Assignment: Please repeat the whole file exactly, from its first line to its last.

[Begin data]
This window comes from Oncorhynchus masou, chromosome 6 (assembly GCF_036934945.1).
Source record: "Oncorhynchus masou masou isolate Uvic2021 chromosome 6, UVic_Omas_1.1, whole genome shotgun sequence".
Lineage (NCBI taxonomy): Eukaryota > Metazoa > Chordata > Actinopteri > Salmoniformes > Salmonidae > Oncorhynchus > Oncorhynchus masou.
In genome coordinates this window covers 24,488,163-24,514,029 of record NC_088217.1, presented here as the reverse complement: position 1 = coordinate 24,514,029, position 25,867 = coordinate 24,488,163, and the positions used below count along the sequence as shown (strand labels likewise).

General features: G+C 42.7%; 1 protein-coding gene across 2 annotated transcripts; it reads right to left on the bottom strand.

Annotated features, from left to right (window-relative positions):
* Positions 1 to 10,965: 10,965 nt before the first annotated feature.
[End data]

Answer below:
This window comes from Oncorhynchus masou, chromosome 6 (assembly GCF_036934945.1).
Source record: "Oncorhynchus masou masou isolate Uvic2021 chromosome 6, UVic_Omas_1.1, whole genome shotgun sequence".
Lineage (NCBI taxonomy): Eukaryota > Metazoa > Chordata > Actinopteri > Salmoniformes > Salmonidae > Oncorhynchus > Oncorhynchus masou.
In genome coordinates this window covers 24,488,163-24,514,029 of record NC_088217.1, presented here as the reverse complement: position 1 = coordinate 24,514,029, position 25,867 = coordinate 24,488,163, and the positions used below count along the sequence as shown (strand labels likewise).

General features: G+C 42.7%; 1 protein-coding gene across 2 annotated transcripts; it reads right to left on the bottom strand.

Annotated features, from left to right (window-relative positions):
* Positions 1 to 10,965: 10,965 nt before the first annotated feature.